• Aside: The fact that there are aspects of the laws of nature that we don't yet understand never implies that any god did it. This is called "God of the Gaps". It's an attempt to spread the deity / deities into the ever-shrinking bits of the natural world we don't yet fully understand. We no longer need Ra, Apollo, or Helios to explain why the sun moves across the sky each day, or Zeus to explain lightning, or Poseidon to explain storms at sea. God of the gaps is asymptotically approaching zero.
  2. The teleological argument is often presented as an argument for the Christian or Muslim model of an intervening (or theistic) God. In the cosmological constant form, it's AT BEST, a argument for deism, not theism — an intelligent "first cause" with no demonstrable continuing affinity towards humanity, and certainly no "personal relationships" as the Christian and Muslim traditions teach.
  3. The argument fails to address the elementary "what created God?" Question. At it's core, this argument implies that the things around us (e.g. cosmological constants) appear to be "designed", so they must have a designer. But surely such a designer must be even more complex than the thing it designed. Why then do we not insist on a second designer to design that first designer?  Apologists, and indeed most Christians I know, get around this by something called "special pleading" – the assertion that we should make a special case for God that they refuse to grant for the universe. Namely, that a complex, all-powerful god could simply exist without needing a cause. Yet for some reason, the universe and all the things within it cannot.  Without special pleading, the intelligent creator deity requires his own creator, which requires a creator, and so on to infinity.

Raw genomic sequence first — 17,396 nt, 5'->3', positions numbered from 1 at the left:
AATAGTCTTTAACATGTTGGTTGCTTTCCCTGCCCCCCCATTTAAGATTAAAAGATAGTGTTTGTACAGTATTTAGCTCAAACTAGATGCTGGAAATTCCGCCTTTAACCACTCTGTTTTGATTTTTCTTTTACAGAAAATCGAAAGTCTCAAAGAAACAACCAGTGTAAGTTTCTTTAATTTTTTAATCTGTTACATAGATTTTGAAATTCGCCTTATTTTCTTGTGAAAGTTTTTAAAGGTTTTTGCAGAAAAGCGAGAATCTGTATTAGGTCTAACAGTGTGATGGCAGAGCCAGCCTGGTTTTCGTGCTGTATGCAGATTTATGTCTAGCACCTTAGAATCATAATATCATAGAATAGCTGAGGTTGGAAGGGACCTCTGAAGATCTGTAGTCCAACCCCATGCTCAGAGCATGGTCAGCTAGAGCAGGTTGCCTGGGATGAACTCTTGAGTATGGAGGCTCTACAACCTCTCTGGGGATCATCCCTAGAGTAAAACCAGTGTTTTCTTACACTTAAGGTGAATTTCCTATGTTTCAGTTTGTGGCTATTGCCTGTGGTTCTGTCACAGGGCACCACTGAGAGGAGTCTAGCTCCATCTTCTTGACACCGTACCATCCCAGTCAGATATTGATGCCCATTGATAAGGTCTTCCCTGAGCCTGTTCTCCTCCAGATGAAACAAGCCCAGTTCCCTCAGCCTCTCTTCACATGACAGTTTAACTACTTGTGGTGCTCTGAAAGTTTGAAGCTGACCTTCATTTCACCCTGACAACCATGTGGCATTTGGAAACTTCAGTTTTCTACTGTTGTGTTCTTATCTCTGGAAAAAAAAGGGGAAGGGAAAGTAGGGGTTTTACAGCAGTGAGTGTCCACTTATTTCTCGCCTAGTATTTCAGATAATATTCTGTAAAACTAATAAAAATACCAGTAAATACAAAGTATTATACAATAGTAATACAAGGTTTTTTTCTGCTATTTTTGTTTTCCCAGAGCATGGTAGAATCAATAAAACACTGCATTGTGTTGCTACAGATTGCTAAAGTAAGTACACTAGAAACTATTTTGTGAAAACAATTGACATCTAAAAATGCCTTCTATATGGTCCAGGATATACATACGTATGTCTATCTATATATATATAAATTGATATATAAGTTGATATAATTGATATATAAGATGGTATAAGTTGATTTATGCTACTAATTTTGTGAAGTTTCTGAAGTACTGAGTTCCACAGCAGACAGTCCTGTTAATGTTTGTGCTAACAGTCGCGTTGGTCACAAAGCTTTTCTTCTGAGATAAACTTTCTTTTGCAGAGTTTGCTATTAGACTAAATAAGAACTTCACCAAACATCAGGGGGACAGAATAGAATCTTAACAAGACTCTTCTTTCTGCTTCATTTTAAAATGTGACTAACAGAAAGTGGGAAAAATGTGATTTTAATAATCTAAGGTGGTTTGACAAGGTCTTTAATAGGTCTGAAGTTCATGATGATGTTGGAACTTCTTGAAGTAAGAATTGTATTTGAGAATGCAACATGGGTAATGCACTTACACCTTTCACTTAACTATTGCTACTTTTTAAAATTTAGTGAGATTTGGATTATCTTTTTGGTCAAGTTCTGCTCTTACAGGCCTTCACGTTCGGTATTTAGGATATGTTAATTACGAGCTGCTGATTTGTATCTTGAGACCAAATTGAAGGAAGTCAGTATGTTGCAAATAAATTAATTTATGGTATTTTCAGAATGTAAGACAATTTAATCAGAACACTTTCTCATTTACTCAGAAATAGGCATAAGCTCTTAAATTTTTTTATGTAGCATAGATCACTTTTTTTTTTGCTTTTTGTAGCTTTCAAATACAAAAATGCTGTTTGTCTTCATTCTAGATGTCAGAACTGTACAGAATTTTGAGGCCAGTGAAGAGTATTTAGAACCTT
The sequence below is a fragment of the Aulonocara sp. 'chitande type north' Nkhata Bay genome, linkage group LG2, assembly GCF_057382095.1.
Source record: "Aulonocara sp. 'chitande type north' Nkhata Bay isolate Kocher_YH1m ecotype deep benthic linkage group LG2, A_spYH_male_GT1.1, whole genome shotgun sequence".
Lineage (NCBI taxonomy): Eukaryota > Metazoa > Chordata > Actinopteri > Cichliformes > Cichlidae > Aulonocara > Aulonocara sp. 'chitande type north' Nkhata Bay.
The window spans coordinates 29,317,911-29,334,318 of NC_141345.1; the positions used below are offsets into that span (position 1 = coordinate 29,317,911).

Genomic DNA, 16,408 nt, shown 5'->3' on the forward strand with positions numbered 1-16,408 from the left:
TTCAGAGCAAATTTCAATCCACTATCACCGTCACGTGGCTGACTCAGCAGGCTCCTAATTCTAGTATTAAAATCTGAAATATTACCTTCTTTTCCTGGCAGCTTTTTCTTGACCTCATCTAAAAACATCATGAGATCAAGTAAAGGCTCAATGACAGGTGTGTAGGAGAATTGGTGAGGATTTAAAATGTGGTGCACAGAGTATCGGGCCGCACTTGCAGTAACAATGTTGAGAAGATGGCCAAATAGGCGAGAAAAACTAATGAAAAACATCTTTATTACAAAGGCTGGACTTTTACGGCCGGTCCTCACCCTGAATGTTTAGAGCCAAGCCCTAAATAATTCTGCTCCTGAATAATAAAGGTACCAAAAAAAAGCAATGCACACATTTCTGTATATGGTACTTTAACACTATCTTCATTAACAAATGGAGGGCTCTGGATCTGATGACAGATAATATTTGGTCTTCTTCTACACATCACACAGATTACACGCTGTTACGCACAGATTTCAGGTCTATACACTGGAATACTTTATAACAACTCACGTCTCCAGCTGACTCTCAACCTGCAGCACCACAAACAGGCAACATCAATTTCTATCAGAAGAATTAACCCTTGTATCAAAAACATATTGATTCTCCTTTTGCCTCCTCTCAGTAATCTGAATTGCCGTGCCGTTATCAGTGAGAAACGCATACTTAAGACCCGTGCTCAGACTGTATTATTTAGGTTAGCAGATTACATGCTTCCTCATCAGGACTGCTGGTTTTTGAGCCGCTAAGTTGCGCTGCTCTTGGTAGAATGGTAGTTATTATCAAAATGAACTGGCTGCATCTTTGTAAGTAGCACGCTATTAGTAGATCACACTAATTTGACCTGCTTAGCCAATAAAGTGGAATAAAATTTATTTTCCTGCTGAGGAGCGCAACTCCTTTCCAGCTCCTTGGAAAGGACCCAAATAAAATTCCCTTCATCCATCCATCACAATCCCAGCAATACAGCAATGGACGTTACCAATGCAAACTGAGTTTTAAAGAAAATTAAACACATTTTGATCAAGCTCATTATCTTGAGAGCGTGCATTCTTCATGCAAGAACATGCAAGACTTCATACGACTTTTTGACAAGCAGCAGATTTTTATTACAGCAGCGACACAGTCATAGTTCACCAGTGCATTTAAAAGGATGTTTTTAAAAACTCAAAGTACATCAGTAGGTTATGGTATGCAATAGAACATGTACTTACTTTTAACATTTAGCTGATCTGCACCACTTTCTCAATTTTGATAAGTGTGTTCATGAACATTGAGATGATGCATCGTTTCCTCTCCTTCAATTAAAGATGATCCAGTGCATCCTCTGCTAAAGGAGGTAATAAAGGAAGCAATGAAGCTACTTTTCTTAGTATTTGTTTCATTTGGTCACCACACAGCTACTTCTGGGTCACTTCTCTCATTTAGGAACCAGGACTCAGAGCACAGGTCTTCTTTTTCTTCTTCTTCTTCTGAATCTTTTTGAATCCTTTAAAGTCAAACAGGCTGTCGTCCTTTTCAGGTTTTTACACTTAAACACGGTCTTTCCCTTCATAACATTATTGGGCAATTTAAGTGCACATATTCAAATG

4. The teleological generally starts from the foundational assumption that humans are the ultimate "goal" of the universe, a strikingly arrogant position in my opinion. This is a problem for all religious apologetics I've seen. As a human, it's tempting to to take this position.  After all, it makes me feel special. But on the spatial and temporal scales of the universe, our entire species is insignificant, so we're left to assume that the universe was made just for us?  Seems like an tremendous waste of effort -- particularly the meteors and inescapable eventual destruction of our sun.  
Very few modern cosmologists consider these numbers evidence for God in the way that the article seems to suggest. There are several potential mechanisms whereby these constants could be "tuned" without an intelligence. The Multiverse is one. Very long time scales is another. There are not any fundamental problems with our understanding of the universe that ONLY a god could explain.

In my opinion, these sorts of articles, and apologetics in general, serves only to help believers feel more justified in their beliefs by giving the appearance of a solid foundation for religious beliefs where there is actually none to be had. The argument makes brilliant sense if you read it starting with the assumption that an intelligent creator god exists.  But it doesn't actually provide any clear or compelling evidence that such a creator deity exists in the first place, much less indication of what properties such a deity would possess.  So the honest truth is that:
  • We don't (yet) know why the physical constants are balanced, but that doesn't mean a god did it.
  • We have no way to determine how likely it is that they would be balanced, but even if it's extremely unlikely, that doesn't mean a god did it.
In the end, religion is based on faith. There is not, nor will there likely ever be any "proof". Until such a time, I remain very skeptical.  But I'm always happy to discuss. I'd like to know if I'm wrong, and I'm not going to find that by navel gazing.

With Love,
  • Me